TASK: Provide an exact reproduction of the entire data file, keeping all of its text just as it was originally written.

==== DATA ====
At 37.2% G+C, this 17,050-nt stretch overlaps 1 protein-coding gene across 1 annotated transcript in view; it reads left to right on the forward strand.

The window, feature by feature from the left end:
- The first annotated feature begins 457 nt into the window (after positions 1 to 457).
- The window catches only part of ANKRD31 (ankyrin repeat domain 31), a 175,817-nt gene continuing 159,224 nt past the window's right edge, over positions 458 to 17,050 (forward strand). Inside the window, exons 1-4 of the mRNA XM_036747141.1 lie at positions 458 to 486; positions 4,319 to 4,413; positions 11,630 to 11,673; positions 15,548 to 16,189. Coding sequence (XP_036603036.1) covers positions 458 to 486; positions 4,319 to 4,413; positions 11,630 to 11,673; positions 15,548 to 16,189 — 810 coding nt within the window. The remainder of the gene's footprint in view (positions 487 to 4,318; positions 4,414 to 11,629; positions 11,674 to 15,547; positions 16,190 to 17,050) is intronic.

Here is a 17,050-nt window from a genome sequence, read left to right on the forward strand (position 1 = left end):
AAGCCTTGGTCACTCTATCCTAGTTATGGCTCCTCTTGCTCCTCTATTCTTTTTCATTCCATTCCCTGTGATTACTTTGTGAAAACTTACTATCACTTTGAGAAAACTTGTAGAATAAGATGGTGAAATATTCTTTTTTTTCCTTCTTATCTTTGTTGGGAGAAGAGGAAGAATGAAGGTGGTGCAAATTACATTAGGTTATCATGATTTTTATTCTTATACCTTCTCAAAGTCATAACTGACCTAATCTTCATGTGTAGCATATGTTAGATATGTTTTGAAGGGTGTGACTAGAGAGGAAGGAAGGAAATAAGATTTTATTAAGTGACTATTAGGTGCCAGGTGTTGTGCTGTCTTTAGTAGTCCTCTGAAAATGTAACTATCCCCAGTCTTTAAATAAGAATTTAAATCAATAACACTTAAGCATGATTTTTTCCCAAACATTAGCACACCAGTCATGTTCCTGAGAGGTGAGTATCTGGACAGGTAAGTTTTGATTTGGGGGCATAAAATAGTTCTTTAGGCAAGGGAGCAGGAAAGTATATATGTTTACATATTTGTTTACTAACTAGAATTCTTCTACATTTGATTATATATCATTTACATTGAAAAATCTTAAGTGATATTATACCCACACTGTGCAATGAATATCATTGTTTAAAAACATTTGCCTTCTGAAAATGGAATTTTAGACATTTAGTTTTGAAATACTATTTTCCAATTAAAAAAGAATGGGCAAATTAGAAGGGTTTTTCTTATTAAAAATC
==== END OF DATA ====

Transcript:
At 37.2% G+C, this 17,050-nt stretch overlaps 1 protein-coding gene across 1 annotated transcript in view; it reads left to right on the forward strand.

The window, feature by feature from the left end:
- The first annotated feature begins 457 nt into the window (after positions 1 to 457).
- The window catches only part of ANKRD31 (ankyrin repeat domain 31), a 175,817-nt gene continuing 159,224 nt past the window's right edge, over positions 458 to 17,050 (forward strand). Inside the window, exons 1-4 of the mRNA XM_036747141.1 lie at positions 458 to 486; positions 4,319 to 4,413; positions 11,630 to 11,673; positions 15,548 to 16,189. Coding sequence (XP_036603036.1) covers positions 458 to 486; positions 4,319 to 4,413; positions 11,630 to 11,673; positions 15,548 to 16,189 — 810 coding nt within the window. The remainder of the gene's footprint in view (positions 487 to 4,318; positions 4,414 to 11,629; positions 11,674 to 15,547; positions 16,190 to 17,050) is intronic.

Here is a 17,050-nt window from a genome sequence, read left to right on the forward strand (position 1 = left end):
AAGCCTTGGTCACTCTATCCTAGTTATGGCTCCTCTTGCTCCTCTATTCTTTTTCATTCCATTCCCTGTGATTACTTTGTGAAAACTTACTATCACTTTGAGAAAACTTGTAGAATAAGATGGTGAAATATTCTTTTTTTTCCTTCTTATCTTTGTTGGGAGAAGAGGAAGAATGAAGGTGGTGCAAATTACATTAGGTTATCATGATTTTTATTCTTATACCTTCTCAAAGTCATAACTGACCTAATCTTCATGTGTAGCATATGTTAGATATGTTTTGAAGGGTGTGACTAGAGAGGAAGGAAGGAAATAAGATTTTATTAAGTGACTATTAGGTGCCAGGTGTTGTGCTGTCTTTAGTAGTCCTCTGAAAATGTAACTATCCCCAGTCTTTAAATAAGAATTTAAATCAATAACACTTAAGCATGATTTTTTCCCAAACATTAGCACACCAGTCATGTTCCTGAGAGGTGAGTATCTGGACAGGTAAGTTTTGATTTGGGGGCATAAAATAGTTCTTTAGGCAAGGGAGCAGGAAAGTATATATGTTTACATATTTGTTTACTAACTAGAATTCTTCTACATTTGATTATATATCATTTACATTGAAAAATCTTAAGTGATATTATACCCACACTGTGCAATGAATATCATTGTTTAAAAACATTTGCCTTCTGAAAATGGAATTTTAGACATTTAGTTTTGAAATACTATTTTCCAATTAAAAAAGAATGGGCAAATTAGAAGGGTTTTTCTTATTAAAAATC